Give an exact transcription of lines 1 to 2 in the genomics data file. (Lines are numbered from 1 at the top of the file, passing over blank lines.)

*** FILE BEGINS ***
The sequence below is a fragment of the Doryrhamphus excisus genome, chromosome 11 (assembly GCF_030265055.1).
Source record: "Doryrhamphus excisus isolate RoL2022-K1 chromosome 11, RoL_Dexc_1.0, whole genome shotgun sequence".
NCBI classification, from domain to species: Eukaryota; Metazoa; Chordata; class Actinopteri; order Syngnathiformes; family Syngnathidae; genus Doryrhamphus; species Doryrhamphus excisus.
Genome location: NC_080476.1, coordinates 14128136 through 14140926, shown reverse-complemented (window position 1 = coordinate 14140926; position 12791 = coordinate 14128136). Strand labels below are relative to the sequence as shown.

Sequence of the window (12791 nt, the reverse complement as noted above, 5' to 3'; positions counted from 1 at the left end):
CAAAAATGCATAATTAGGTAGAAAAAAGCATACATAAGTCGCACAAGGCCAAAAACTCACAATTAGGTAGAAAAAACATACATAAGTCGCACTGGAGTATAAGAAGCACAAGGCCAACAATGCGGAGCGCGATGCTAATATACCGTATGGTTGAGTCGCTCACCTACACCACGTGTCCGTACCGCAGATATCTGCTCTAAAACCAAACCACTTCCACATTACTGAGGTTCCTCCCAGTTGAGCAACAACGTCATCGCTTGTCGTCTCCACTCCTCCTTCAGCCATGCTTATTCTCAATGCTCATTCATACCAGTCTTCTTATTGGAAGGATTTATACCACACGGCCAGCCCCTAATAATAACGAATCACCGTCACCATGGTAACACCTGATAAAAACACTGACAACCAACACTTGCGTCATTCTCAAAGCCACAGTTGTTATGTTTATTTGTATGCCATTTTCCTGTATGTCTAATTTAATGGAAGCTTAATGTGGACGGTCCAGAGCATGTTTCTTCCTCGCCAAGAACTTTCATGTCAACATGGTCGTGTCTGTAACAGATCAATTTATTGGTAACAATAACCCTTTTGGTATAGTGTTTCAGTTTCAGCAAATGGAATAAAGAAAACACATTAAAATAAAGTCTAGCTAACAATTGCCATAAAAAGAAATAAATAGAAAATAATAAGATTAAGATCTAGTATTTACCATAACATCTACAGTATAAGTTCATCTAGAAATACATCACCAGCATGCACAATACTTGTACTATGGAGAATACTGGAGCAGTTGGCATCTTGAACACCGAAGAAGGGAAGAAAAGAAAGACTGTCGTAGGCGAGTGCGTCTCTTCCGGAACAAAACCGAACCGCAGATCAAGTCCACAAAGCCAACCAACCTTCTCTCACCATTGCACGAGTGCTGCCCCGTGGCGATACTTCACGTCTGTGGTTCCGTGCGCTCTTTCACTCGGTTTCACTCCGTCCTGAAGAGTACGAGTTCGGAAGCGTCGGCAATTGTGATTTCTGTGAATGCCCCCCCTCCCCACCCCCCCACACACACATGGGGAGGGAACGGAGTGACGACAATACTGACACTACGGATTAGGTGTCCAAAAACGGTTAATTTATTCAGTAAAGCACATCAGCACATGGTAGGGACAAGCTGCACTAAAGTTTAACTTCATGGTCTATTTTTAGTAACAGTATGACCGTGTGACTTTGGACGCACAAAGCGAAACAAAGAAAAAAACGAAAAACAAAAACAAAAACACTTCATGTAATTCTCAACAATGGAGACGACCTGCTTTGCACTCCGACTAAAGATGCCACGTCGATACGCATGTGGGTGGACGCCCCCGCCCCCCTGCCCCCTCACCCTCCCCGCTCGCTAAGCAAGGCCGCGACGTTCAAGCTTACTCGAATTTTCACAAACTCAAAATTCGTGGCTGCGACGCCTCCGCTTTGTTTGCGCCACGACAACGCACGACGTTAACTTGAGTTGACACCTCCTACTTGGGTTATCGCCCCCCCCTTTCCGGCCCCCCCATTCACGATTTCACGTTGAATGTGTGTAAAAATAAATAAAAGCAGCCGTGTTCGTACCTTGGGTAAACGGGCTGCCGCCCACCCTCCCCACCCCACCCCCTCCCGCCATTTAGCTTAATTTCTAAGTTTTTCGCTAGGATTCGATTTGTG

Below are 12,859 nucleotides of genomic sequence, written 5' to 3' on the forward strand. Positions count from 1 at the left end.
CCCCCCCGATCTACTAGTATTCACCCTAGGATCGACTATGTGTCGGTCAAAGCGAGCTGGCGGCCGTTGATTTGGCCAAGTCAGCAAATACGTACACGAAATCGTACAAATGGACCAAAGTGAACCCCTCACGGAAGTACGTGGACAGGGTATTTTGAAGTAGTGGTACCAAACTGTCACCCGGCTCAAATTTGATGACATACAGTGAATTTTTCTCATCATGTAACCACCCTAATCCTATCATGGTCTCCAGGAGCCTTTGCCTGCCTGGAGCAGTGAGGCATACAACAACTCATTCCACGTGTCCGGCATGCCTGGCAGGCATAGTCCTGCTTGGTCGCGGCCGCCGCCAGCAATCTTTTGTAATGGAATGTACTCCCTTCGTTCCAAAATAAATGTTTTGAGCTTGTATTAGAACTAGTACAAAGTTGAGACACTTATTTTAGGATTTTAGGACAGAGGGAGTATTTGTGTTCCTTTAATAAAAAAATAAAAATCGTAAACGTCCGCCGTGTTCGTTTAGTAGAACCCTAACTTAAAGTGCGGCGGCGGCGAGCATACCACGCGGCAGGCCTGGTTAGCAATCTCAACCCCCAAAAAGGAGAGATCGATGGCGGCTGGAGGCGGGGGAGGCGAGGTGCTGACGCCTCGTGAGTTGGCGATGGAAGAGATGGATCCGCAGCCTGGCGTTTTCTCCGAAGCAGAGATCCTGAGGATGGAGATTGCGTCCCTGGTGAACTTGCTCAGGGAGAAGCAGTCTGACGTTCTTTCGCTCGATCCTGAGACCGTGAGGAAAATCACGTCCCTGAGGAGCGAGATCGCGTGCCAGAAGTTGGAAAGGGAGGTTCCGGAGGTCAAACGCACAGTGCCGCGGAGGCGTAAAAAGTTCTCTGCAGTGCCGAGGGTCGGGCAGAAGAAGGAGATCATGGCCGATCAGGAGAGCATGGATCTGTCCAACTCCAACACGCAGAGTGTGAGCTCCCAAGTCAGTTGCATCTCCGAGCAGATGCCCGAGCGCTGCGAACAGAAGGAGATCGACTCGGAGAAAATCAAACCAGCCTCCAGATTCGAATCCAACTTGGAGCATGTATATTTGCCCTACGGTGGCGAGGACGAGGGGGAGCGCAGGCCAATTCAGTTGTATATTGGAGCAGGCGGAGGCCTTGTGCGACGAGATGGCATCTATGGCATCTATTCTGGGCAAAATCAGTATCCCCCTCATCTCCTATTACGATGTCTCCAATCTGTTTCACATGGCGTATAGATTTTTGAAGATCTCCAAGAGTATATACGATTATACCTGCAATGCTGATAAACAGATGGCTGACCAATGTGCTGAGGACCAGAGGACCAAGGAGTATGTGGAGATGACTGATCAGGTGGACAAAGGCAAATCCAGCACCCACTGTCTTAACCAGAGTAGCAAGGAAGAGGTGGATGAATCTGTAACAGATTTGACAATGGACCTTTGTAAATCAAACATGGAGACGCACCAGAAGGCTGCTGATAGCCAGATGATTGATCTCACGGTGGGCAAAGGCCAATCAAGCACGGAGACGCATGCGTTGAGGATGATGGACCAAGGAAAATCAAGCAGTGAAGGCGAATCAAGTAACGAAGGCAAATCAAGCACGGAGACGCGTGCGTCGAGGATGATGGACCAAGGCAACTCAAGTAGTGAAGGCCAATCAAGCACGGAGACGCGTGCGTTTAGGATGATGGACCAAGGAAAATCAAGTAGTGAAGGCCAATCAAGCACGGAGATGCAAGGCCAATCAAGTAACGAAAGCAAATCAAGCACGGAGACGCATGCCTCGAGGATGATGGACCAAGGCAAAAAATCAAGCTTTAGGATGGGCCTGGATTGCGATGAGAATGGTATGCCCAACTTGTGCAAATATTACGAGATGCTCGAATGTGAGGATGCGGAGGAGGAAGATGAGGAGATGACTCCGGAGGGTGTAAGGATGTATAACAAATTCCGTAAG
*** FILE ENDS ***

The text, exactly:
The sequence below is a fragment of the Doryrhamphus excisus genome, chromosome 11 (assembly GCF_030265055.1).
Source record: "Doryrhamphus excisus isolate RoL2022-K1 chromosome 11, RoL_Dexc_1.0, whole genome shotgun sequence".